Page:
Lombok: It got knocked down, but it will get up again

Bali bombings in 2002, the massive Indian Ocean tsunami in 2004, and the quakes in 2018 – Indonesia has seen it all. Source: Shutterstock.

A MONTH on from the chain of earthquakes that blitzed Lombok, the Indonesian idyll is still being shaken by aftershocks.

Hotels remain shuttered, and a series of tent villages stand as wretched reminders of the tumult.

But instead of giving islanders time to mourn, Indonesia’s president Joko ‘Jokowi’ Widodo is demanding they pick themselves up and move on.

It may seem heartless, but it simply reflects the fact that tourism is one of the main pillars of Jokowi’s national economic strategy. Now the question is, how long will it take for the island to pick itself up again?

How Indonesia responds to the devastation in Lombok – far from an isolated incident in the disaster-prone country – will be critical as it relies increasingly on tourism as a driver of economic development and poverty reduction.

The clean-up will certainly be a huge task. Since the first earthquake hit Lombok on July 29, scientists estimate that the island has been hit by five further quakes and roughly 1,000 aftershocks.

Over 550 people died in the earthquakes and 400,000 displaced, with authorities estimating that the damage will exceed US$500 million. Each new spike on the seismograph leaves a chaotic ripple effect, forcing rescue workers back to square one.

lombok earthquakes

A man jumps over a crack in the ground caused by the series of deadly earthquakes in Lombok. Source: str/AFP

The humanitarian devastation has been matched by economic turmoil, with the earthquakes particularly badly timed for Indonesia’s tourism industry; the convulsions sent Lombok into lockdown at the very height of summer, and the country’s tourism minister estimates the island will lose 100,000 visitors this year alone.

What’s more, disaster struck just weeks after Jokowi had ordered ministers to make a concerted push for new visitors, as the defining policy of his leadership reaches a climactic stage.

Jokowi took office in 2014 as Indonesia, the world’s largest exporter of crude palm oil and thermal coal, reeled from a prolonged slump in commodity prices.

The new administration quickly latched on to tourism in its quest for diversification, seeing it as a viable way to drive employment, spur economic development, and harvest foreign currencies.

Jokowi’s five-year plan, unveiled in 2015, pledged to raise international arrivals from nine to 20 million; his government has since relaxed visa rules, liberalized rules on foreign investment, and rebuilt roads and airports to meet this lofty target.

The government’s vision is based on its ‘10 new Balis’ strategy, which seeks to spread the tourist bounty beyond Indonesia’s most famous island and across the archipelago.

Officials have been particularly keen to promote Lombok, a surfer’s paradise situated next door to Bali which offers easy access to the beautiful Gili islands, as well as a network of mosques perfectly attuned to the burgeoning ‘halal tourism’ sector. Tourism bosses have sought to harness this potential through the Mandilika Resort, a US$3 billion leisure development and special investment zone complete with theme park, marina and golf course.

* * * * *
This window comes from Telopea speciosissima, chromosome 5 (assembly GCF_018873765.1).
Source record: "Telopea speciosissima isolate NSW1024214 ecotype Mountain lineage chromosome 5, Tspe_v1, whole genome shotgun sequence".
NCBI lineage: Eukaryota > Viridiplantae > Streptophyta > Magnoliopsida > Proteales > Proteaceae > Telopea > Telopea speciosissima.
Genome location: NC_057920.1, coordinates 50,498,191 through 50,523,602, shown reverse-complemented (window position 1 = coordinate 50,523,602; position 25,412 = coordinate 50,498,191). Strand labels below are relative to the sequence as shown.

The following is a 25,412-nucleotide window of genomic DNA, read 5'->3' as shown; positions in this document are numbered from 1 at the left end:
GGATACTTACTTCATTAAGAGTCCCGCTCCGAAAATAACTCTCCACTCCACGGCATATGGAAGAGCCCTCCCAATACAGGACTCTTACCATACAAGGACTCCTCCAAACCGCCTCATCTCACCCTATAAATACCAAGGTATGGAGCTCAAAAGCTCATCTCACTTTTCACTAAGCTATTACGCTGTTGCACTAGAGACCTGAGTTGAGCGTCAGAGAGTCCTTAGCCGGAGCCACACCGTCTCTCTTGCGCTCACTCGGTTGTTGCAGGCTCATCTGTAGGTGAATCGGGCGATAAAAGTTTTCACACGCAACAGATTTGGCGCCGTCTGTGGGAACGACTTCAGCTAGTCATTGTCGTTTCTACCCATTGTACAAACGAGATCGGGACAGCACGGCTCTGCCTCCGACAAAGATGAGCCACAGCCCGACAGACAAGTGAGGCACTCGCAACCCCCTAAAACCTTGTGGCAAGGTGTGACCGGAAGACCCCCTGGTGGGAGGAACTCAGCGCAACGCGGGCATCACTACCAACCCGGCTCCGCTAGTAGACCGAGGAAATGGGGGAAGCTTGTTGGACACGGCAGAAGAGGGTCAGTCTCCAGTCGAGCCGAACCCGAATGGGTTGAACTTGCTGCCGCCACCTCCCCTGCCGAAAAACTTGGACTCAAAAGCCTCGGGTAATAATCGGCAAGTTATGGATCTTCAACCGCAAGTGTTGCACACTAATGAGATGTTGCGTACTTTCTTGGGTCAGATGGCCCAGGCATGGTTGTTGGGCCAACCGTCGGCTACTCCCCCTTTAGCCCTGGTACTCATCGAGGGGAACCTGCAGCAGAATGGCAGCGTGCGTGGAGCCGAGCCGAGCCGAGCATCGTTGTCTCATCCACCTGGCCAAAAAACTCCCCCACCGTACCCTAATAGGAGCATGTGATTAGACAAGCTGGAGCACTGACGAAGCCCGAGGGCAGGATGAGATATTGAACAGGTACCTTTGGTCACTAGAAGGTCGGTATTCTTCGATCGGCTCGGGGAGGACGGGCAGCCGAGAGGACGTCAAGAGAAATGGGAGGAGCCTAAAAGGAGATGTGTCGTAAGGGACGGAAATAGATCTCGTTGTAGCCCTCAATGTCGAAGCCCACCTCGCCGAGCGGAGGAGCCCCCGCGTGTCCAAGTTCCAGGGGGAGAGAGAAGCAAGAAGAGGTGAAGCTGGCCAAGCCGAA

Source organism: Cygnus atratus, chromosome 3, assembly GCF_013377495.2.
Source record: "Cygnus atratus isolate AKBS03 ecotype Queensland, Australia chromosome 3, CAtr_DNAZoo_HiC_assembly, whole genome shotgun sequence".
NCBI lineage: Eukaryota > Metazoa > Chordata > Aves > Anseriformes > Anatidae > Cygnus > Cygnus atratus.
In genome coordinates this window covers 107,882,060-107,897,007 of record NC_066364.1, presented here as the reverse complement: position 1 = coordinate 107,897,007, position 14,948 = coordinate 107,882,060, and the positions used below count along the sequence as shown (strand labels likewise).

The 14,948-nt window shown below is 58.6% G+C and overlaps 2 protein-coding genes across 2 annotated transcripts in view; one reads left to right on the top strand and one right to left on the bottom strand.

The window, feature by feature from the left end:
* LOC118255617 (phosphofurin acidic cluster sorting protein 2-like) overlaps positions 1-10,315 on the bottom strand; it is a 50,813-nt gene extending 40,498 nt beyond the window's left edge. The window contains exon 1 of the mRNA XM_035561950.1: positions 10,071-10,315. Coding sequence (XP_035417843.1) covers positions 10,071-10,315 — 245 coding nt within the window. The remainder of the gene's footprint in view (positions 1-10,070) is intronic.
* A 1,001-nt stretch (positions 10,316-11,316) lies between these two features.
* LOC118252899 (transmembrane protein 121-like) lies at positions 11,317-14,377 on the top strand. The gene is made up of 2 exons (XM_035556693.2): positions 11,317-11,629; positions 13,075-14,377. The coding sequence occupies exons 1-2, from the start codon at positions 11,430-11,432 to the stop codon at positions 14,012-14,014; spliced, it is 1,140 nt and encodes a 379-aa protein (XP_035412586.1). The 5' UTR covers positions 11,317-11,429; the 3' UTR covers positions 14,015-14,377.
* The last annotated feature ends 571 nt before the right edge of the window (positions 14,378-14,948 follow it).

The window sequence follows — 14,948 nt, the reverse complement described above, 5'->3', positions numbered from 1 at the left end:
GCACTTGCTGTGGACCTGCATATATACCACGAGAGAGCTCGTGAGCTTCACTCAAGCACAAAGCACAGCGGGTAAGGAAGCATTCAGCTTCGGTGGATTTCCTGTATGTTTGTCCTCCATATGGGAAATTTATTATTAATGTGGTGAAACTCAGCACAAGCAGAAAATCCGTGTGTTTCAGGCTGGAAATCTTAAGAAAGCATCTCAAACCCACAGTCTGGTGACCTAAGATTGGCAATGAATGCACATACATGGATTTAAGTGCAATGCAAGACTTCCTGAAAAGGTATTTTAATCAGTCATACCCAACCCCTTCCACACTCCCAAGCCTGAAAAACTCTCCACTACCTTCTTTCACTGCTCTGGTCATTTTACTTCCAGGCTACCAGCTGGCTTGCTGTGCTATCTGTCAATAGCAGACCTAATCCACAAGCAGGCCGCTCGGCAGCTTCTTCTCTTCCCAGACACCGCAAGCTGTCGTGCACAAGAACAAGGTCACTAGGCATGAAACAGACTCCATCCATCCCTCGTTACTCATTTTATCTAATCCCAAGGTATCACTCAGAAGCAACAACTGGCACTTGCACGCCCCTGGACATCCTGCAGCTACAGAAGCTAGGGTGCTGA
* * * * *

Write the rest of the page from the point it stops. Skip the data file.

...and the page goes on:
The plan has been successful so far. Visitor numbers across Indonesia have increased over three times above the Asean average, surging 30 percent last year to reach 14 million people.

Lombok has emerged one of the crown jewels, becoming the fastest-growing tourist destination in the archipelago and winning a string of halal tourism awards.

The island has also garnered increasing interest from investors, notably the Qatar Investment Authority (QIA), which recently signed an MoU with the government of Indonesia to invest up to US$500 million in the country’s tourism sector. QIA, which was founded in 2005 as part of an effort to diversify the emirate’s economy, had previously expressed interest in investing in Lombok’s Mandalika Special Economic Zone.

Now, Jakarta’s hope is that other foreign investors will follow QIA’s example and take a view towards the long-term, bringing the much-needed cash that will be needed to help turn Lombok into a major generator of both tourism and economic development.

Given these ambitions, it’s not surprising that the country’s tourism officials have been striking a bullish tone as they try to prevent the bubble from bursting.

One described Lombok’s recent earthquakes as merely a “temporary shock”, while another pointed out that only 25 hotels had suffered any damage during the tremors – although there are questions around whether this will reassure nervous visitors.

Jokowi himself has pushed a number of initiatives to quicken the recovery, announcing investment directives and ordering that tourism offices promote those areas left undamaged by the quakes.

Jokowi

Indonesian President Joko “Jokowi” Widodo. Source: Reuters/Bobby Yip

Will Lombok be able to answer the rallying cry? Well, the Indonesian people are certainly no strangers to adversity.

The country is located in one of the most tectonically active areas in the world and regularly witnesses natural disasters, notably the massive tsunami of 2004. It has also suffered from major terror attacks such as the 2002 Bali bombings, which killed more than 200 people – mainly Australian tourists.

At the time, both events – particularly the brazen attack on a tourist hotspot in Bali – might have been expected to chase tourists away for good.

Yet each time, Indonesia’s tourism industry managed to bounce back, and with its robust economic growth rates. This suggests that, despite the prospect of a long and painful recovery looming ahead, Lombok will be able to do the same.

And for growth-hungry Indonesia, this is good news indeed.

This article originally appeared on our sister site, Asian Correspondent.